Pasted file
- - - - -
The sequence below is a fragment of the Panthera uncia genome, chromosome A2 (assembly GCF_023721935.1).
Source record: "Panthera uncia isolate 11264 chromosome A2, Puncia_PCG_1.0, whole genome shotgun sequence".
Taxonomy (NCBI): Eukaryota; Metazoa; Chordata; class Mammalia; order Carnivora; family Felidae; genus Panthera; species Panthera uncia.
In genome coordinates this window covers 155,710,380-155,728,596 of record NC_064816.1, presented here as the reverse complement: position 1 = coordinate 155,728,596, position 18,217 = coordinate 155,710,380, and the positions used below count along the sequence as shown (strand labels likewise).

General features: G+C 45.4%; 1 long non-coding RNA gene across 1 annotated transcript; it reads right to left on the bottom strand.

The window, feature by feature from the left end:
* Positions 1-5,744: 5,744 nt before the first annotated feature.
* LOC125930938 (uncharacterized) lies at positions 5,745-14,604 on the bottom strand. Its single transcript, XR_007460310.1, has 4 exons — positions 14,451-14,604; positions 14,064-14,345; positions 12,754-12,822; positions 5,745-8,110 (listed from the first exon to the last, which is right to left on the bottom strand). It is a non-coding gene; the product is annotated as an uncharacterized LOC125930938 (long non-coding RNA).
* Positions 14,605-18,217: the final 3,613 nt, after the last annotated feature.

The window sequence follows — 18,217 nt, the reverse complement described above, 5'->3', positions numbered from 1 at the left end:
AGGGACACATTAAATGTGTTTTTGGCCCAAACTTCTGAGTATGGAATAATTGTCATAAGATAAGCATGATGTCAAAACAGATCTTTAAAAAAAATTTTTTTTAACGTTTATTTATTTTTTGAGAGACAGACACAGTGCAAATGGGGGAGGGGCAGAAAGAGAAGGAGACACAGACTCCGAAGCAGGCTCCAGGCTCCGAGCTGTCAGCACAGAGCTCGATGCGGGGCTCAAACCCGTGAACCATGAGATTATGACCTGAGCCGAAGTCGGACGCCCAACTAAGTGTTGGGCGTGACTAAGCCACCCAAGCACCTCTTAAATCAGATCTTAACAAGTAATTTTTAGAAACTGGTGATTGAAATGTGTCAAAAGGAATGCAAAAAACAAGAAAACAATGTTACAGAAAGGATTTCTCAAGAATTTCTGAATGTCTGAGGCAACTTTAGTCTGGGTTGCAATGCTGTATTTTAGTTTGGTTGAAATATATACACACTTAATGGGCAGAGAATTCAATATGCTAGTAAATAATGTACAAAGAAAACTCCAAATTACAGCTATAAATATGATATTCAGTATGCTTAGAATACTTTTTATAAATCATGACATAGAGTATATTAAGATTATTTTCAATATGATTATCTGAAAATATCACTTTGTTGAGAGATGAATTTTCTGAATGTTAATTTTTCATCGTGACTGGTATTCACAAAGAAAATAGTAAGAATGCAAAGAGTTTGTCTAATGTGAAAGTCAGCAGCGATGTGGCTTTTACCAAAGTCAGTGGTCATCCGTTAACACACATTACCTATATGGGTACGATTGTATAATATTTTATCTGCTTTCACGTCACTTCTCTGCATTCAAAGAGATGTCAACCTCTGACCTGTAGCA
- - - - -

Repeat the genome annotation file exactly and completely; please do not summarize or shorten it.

The sequence below is a fragment of the Panthera uncia genome, chromosome A2 (assembly GCF_023721935.1).
Source record: "Panthera uncia isolate 11264 chromosome A2, Puncia_PCG_1.0, whole genome shotgun sequence".
Taxonomy (NCBI): Eukaryota; Metazoa; Chordata; class Mammalia; order Carnivora; family Felidae; genus Panthera; species Panthera uncia.
In genome coordinates this window covers 155,710,380-155,728,596 of record NC_064816.1, presented here as the reverse complement: position 1 = coordinate 155,728,596, position 18,217 = coordinate 155,710,380, and the positions used below count along the sequence as shown (strand labels likewise).

General features: G+C 45.4%; 1 long non-coding RNA gene across 1 annotated transcript; it reads right to left on the bottom strand.

The window, feature by feature from the left end:
* Positions 1-5,744: 5,744 nt before the first annotated feature.
* LOC125930938 (uncharacterized) lies at positions 5,745-14,604 on the bottom strand. Its single transcript, XR_007460310.1, has 4 exons — positions 14,451-14,604; positions 14,064-14,345; positions 12,754-12,822; positions 5,745-8,110 (listed from the first exon to the last, which is right to left on the bottom strand). It is a non-coding gene; the product is annotated as an uncharacterized LOC125930938 (long non-coding RNA).
* Positions 14,605-18,217: the final 3,613 nt, after the last annotated feature.

The window sequence follows — 18,217 nt, the reverse complement described above, 5'->3', positions numbered from 1 at the left end:
AGGGACACATTAAATGTGTTTTTGGCCCAAACTTCTGAGTATGGAATAATTGTCATAAGATAAGCATGATGTCAAAACAGATCTTTAAAAAAAATTTTTTTTAACGTTTATTTATTTTTTGAGAGACAGACACAGTGCAAATGGGGGAGGGGCAGAAAGAGAAGGAGACACAGACTCCGAAGCAGGCTCCAGGCTCCGAGCTGTCAGCACAGAGCTCGATGCGGGGCTCAAACCCGTGAACCATGAGATTATGACCTGAGCCGAAGTCGGACGCCCAACTAAGTGTTGGGCGTGACTAAGCCACCCAAGCACCTCTTAAATCAGATCTTAACAAGTAATTTTTAGAAACTGGTGATTGAAATGTGTCAAAAGGAATGCAAAAAACAAGAAAACAATGTTACAGAAAGGATTTCTCAAGAATTTCTGAATGTCTGAGGCAACTTTAGTCTGGGTTGCAATGCTGTATTTTAGTTTGGTTGAAATATATACACACTTAATGGGCAGAGAATTCAATATGCTAGTAAATAATGTACAAAGAAAACTCCAAATTACAGCTATAAATATGATATTCAGTATGCTTAGAATACTTTTTATAAATCATGACATAGAGTATATTAAGATTATTTTCAATATGATTATCTGAAAATATCACTTTGTTGAGAGATGAATTTTCTGAATGTTAATTTTTCATCGTGACTGGTATTCACAAAGAAAATAGTAAGAATGCAAAGAGTTTGTCTAATGTGAAAGTCAGCAGCGATGTGGCTTTTACCAAAGTCAGTGGTCATCCGTTAACACACATTACCTATATGGGTACGATTGTATAATATTTTATCTGCTTTCACGTCACTTCTCTGCATTCAAAGAGATGTCAACCTCTGACCTGTAGCA